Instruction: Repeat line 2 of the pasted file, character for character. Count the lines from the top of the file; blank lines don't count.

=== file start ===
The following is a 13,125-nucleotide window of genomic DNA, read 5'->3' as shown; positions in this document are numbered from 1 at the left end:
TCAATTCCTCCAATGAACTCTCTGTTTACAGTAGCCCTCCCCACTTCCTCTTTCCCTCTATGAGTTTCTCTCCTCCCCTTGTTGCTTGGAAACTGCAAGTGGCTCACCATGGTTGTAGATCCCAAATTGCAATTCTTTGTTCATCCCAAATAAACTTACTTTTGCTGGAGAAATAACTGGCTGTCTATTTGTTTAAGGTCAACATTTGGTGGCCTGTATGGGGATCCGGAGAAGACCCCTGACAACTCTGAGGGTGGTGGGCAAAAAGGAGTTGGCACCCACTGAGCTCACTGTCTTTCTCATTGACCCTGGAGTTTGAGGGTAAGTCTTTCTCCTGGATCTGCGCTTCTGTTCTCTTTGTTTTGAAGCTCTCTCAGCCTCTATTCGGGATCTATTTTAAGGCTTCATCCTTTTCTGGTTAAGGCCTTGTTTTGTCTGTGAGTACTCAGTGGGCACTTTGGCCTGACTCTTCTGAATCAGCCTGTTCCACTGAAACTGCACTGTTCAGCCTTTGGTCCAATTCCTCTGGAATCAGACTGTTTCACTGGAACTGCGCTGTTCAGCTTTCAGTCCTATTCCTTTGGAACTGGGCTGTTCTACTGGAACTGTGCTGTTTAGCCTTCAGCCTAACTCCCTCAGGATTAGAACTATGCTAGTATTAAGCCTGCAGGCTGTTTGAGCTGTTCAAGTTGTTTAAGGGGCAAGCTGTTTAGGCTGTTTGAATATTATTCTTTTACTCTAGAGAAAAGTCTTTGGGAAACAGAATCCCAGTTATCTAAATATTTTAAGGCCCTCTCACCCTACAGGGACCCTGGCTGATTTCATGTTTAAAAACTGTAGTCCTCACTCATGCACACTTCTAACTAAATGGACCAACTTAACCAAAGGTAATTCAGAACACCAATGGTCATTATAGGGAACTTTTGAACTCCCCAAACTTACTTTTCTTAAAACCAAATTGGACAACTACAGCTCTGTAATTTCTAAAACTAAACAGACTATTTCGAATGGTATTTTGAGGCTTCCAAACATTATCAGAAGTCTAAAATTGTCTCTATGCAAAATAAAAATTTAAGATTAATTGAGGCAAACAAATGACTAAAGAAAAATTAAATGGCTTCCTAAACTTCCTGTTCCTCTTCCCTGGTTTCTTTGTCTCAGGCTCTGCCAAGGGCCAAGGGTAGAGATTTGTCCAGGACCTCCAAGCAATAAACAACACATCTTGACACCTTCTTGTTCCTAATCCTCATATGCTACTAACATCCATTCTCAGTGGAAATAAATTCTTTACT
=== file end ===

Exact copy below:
TCAATTCCTCCAATGAACTCTCTGTTTACAGTAGCCCTCCCCACTTCCTCTTTCCCTCTATGAGTTTCTCTCCTCCCCTTGTTGCTTGGAAACTGCAAGTGGCTCACCATGGTTGTAGATCCCAAATTGCAATTCTTTGTTCATCCCAAATAAACTTACTTTTGCTGGAGAAATAACTGGCTGTCTATTTGTTTAAGGTCAACATTTGGTGGCCTGTATGGGGATCCGGAGAAGACCCCTGACAACTCTGAGGGTGGTGGGCAAAAAGGAGTTGGCACCCACTGAGCTCACTGTCTTTCTCATTGACCCTGGAGTTTGAGGGTAAGTCTTTCTCCTGGATCTGCGCTTCTGTTCTCTTTGTTTTGAAGCTCTCTCAGCCTCTATTCGGGATCTATTTTAAGGCTTCATCCTTTTCTGGTTAAGGCCTTGTTTTGTCTGTGAGTACTCAGTGGGCACTTTGGCCTGACTCTTCTGAATCAGCCTGTTCCACTGAAACTGCACTGTTCAGCCTTTGGTCCAATTCCTCTGGAATCAGACTGTTTCACTGGAACTGCGCTGTTCAGCTTTCAGTCCTATTCCTTTGGAACTGGGCTGTTCTACTGGAACTGTGCTGTTTAGCCTTCAGCCTAACTCCCTCAGGATTAGAACTATGCTAGTATTAAGCCTGCAGGCTGTTTGAGCTGTTCAAGTTGTTTAAGGGGCAAGCTGTTTAGGCTGTTTGAATATTATTCTTTTACTCTAGAGAAAAGTCTTTGGGAAACAGAATCCCAGTTATCTAAATATTTTAAGGCCCTCTCACCCTACAGGGACCCTGGCTGATTTCATGTTTAAAAACTGTAGTCCTCACTCATGCACACTTCTAACTAAATGGACCAACTTAACCAAAGGTAATTCAGAACACCAATGGTCATTATAGGGAACTTTTGAACTCCCCAAACTTACTTTTCTTAAAACCAAATTGGACAACTACAGCTCTGTAATTTCTAAAACTAAACAGACTATTTCGAATGGTATTTTGAGGCTTCCAAACATTATCAGAAGTCTAAAATTGTCTCTATGCAAAATAAAAATTTAAGATTAATTGAGGCAAACAAATGACTAAAGAAAAATTAAATGGCTTCCTAAACTTCCTGTTCCTCTTCCCTGGTTTCTTTGTCTCAGGCTCTGCCAAGGGCCAAGGGTAGAGATTTGTCCAGGACCTCCAAGCAATAAACAACACATCTTGACACCTTCTTGTTCCTAATCCTCATATGCTACTAACATCCATTCTCAGTGGAAATAAATTCTTTACT